Overview

I, Vampire #4

Review

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I, Vampire #4

Credits

  • Words: Joshua Hale Fialkov
  • Art: Andrea Sorrentino
  • Colors: Marcel Maiolo
  • Story Title: In Between Days
  • Publisher: DC Comics
  • Price: $2.99
  • Release Date: Dec 28, 2011

Andrew Bennett needs to take a break from stopping the end of the world now and then, and a certain Brit might be his greatest ally or greatest threat in this amazing series.

One of I, Vampire's strengths has been that it hasn't been doing long arcs, but instead focuses on single issue stories that allow the characters to grow and revel in their situation, rather than constantly be on a large adventure. With this issue focusing on one night where Andrew decides to leave a motel he and his compatriots are staying at, the secondary crew barely factor into it, and the larger plot of Mary's plan for world domination is only referenced. In fact, Andrew himself splits the issue with a one-off character and John Constantine himself, who just happens to be in the area when the twist of the issue happens.

We're four issues into the relaunch of the series, and I, Vampire has been off the minds of most comic book readers for years. In fact, the Andrew Bennett of the series is drastically different in appearance from his predecessor, who was last regaled to cameos and supporting roles in Holiday Specials and various horror-related books. This is the time where, effectively, the book should be I, Vampire: Rebirth headlined by two major creative forces, with Warner Brothers eyeing it for a followup to Underworld and Twilight in the theaters. All the factors are there; teenage vampire hero, bloody sexy (and bloodily sexy) villainess, and if things were written right, a cameo from the Hellblazer himself would work wonders. Instead, the characters are moving at their own pace in their own book, with their own crew that may not be "major" in the terms of "moving books, getting headlines", but are major in the quality of their work. I, Vampire works as a great indie book that just happens to use a DC character created by J.M. DeMatteis in the 1980s and fits in the New 52 continuity. Lovingly so, if this book existed before the relaunch, it would seem more as if DC licensed out the characters to a crew for an Image or WildStorm book, or it would have existed squarely in Vertigo. This is the book's surprise power; it's a DC book that isn't a traditional DC book, but what a DC book in the New 52 should be. It stands on its own, does its own thing, and thrives with apparent creative freedom. We're not expecting Andrew to join with Justice League Dark, but cameos such as Constantine and Batman make sense for his mission.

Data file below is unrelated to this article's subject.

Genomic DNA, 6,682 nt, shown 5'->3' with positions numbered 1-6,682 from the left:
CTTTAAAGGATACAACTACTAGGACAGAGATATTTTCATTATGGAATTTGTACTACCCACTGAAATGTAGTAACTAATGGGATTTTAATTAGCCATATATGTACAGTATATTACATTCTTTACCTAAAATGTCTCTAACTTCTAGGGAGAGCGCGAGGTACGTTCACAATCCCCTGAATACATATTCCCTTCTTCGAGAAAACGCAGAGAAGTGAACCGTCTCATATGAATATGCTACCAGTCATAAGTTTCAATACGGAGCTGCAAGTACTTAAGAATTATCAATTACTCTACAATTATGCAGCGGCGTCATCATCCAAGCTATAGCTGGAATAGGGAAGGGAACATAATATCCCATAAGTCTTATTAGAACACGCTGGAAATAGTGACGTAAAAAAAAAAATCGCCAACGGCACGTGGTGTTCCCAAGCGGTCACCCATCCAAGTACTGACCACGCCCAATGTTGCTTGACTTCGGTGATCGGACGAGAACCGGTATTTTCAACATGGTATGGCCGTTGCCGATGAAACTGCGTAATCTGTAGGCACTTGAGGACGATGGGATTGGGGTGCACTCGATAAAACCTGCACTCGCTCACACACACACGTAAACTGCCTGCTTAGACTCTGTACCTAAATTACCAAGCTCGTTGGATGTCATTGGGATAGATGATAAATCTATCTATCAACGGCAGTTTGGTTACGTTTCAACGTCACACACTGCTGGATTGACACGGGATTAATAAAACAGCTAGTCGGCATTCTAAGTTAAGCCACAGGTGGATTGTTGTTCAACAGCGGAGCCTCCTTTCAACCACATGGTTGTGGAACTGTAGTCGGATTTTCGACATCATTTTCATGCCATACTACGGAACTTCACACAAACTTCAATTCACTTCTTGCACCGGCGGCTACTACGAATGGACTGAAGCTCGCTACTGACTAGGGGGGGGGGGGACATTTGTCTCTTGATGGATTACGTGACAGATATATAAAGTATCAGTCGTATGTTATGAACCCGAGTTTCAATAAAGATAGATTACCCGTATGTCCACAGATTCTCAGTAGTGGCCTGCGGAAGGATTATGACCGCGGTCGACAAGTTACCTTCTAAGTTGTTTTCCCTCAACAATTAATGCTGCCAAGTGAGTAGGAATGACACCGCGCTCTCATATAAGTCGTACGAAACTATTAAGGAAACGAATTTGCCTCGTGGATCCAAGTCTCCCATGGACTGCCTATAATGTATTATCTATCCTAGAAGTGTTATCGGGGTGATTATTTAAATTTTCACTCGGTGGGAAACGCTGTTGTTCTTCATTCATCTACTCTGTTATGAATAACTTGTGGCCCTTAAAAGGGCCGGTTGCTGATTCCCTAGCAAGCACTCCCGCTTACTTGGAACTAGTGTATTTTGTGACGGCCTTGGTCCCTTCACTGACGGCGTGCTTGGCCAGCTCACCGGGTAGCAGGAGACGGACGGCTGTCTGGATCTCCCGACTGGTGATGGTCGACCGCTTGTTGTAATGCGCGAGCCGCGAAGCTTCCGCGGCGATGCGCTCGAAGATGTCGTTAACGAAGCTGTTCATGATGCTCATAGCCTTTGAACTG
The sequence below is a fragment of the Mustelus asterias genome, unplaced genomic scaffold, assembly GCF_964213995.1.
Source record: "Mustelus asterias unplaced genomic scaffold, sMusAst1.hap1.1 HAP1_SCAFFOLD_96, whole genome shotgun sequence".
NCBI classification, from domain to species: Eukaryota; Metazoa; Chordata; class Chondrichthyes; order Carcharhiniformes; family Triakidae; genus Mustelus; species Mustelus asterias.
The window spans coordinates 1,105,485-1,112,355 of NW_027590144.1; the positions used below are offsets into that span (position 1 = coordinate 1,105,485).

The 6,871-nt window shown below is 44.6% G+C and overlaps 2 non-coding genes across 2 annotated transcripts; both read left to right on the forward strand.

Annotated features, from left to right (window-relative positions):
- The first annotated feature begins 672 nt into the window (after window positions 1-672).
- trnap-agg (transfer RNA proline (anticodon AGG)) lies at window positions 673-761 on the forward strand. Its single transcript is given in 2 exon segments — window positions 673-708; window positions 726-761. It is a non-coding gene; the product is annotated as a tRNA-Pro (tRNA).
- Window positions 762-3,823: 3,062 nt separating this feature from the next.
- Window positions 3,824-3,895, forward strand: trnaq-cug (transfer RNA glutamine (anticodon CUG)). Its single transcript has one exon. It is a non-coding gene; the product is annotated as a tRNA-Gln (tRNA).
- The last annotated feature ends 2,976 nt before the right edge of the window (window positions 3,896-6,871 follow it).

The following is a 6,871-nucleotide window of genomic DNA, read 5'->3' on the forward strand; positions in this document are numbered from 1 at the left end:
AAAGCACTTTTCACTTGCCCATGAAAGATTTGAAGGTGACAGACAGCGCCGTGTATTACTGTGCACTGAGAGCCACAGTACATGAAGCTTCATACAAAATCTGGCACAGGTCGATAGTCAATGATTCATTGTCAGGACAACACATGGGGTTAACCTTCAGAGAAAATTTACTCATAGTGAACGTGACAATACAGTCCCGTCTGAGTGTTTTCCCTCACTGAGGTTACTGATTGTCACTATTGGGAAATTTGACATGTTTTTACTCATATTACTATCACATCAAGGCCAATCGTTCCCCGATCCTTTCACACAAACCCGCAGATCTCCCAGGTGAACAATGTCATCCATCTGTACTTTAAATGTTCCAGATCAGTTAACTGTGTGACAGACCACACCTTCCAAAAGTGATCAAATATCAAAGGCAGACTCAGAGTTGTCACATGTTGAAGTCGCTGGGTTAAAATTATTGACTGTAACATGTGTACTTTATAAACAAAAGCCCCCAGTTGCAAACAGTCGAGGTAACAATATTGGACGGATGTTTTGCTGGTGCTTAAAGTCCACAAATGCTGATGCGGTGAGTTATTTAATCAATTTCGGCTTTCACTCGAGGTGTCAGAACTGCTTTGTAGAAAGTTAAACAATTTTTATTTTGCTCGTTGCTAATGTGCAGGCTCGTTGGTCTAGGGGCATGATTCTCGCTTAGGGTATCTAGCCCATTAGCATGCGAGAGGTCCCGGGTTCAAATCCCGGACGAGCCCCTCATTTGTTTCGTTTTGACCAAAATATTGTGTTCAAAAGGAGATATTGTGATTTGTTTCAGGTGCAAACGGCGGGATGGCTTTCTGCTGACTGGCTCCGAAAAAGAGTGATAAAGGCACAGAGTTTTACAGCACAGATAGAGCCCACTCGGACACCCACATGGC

Fialkov's writing is succinct and enjoyable, finding humor in small moments, enjoying writing a character that's wise beyond his years, and even having fun with Constantine, even if it drips a little into "Hey, he's British!" territory. Enjoyable as his writing is, the true star of the book is Andrew Sorrentino (supported by Marcel Maiolo), giving the book a distinct look that gets cinematic when it needs to, gritty at times, and works wonders with only using black and shades of orange and blue. It's the lack of coloring that makes this stand out; it's not riddled with too many clashing visuals as, say, Justice League Dark, or focused on the minutae as much as Jim Lee is on Justice League proper. It gets the story told, and the story being told doesn't need to see all the seams on his pants, for example.

I, Vampire is one of the strongest rebirths of the New 52, and shows what DC's willing to do with this renewed vigor. It would have been buried in Vertigo, but rises from the grave under DC.

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